Coulson Aviation’s Philippine Mars Waterbomber to land permanently at Arizona museum

Coulson Aviation's Philippine Mars Waterbomber to land permanently at Arizona museum
Coulson Aviation
A photo of the Philippine Mars Waterbomber in action.

Coulson Aviation’s Philippine Mars will soon find its forever home at the Pima Air and Space Museum in Tucson, Arizona, this year. The Philippine Mars is one of only five Martin JRM Mars flying boats ever produced.

The Philippine Mars Waterbomber was one of the five surviving planes that were sold in 1958 to a group of timber companies in British Columbia and converted into the world’s largest waterbombers, carrying 7,200 U.S. gallons (27,255 litres) per drop.

Coulson aviation also announced the donation of another Martin JRM Mars, the Hawaii Mars, earlier this month to the BC Aviation Museum in North Saanich.

“This has been an exciting month for both Martin Mars waterbombers,” said Wayne Coulson, CEO of Coulson Group. “As a fitting tribute to their years of service and years of hard work by many people in B.C. and the U.S., we are pleased to see both Mars aircraft landing to rest at world-class institutions in 2024.”

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An interior photo of Martin JRM Mars Waterbomber Philippine Mars. (Coulson Aviation)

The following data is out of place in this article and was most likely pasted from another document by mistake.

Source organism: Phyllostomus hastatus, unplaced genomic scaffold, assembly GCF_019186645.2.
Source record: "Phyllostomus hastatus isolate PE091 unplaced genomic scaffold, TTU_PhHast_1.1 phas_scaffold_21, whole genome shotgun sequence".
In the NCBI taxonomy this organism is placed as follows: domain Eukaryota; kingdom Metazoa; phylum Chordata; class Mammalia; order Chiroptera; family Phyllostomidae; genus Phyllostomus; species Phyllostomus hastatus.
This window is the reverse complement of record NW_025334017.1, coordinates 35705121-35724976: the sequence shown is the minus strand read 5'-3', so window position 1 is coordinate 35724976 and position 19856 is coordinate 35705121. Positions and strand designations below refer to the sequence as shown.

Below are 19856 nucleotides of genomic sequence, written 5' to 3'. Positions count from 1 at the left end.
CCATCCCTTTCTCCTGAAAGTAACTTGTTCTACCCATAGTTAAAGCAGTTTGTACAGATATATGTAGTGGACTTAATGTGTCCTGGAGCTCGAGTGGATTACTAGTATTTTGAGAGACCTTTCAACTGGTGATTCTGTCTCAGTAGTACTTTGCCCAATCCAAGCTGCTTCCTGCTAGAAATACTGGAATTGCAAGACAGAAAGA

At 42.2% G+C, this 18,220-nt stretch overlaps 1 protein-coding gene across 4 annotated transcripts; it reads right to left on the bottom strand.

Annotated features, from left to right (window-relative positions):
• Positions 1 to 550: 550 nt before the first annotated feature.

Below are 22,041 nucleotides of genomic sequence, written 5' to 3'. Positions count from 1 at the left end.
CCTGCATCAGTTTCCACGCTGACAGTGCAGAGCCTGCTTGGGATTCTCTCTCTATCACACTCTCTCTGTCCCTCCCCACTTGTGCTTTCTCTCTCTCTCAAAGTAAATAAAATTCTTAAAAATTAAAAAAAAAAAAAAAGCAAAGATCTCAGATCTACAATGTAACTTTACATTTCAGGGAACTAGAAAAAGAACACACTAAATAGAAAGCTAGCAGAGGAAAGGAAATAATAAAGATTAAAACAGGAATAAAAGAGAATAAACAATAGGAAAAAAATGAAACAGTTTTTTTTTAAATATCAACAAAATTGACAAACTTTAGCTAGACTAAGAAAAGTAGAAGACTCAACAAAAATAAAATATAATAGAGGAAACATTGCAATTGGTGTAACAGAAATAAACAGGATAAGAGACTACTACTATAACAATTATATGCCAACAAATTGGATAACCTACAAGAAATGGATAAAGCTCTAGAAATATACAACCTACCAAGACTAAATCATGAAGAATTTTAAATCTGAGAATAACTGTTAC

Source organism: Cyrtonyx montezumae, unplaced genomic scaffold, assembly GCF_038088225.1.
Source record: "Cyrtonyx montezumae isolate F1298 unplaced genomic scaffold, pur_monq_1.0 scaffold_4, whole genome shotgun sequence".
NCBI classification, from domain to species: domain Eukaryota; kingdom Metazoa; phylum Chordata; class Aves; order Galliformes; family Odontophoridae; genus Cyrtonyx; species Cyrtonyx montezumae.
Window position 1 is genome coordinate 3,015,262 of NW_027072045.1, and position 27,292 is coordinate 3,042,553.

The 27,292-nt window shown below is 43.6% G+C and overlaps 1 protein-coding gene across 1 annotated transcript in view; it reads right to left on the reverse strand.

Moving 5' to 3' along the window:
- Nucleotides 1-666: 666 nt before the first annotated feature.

Produced between 1942 and 1947, the Mars fleet flew cargo between Hawaii and the Pacific Islands to support the U.S. Navy during World War II. After the war, they supported the Korean War with medical air transport lifts between Hawaii and California, later transitioning to cargo lift work between Hawaii and California before being decommissioned in 1956.

The Hawaii Mars and Philippine Mars are the only Martin JRM Mars aircraft remaining today.

Pima Air and Space Museum is one of the largest aerospace museums in the world and is excited to add the historic bomber to it’s collection.

“We are pleased to have the Philippine Mars join our museum where we will preserve this World War II-era aircraft for decades to come,” said Scott Marchand, CEO, Pima Air and Space Museum.

WATCH: ‘It’s an honour’: Retired water bomber pilots will fly Mars on final mission to Victoria museum


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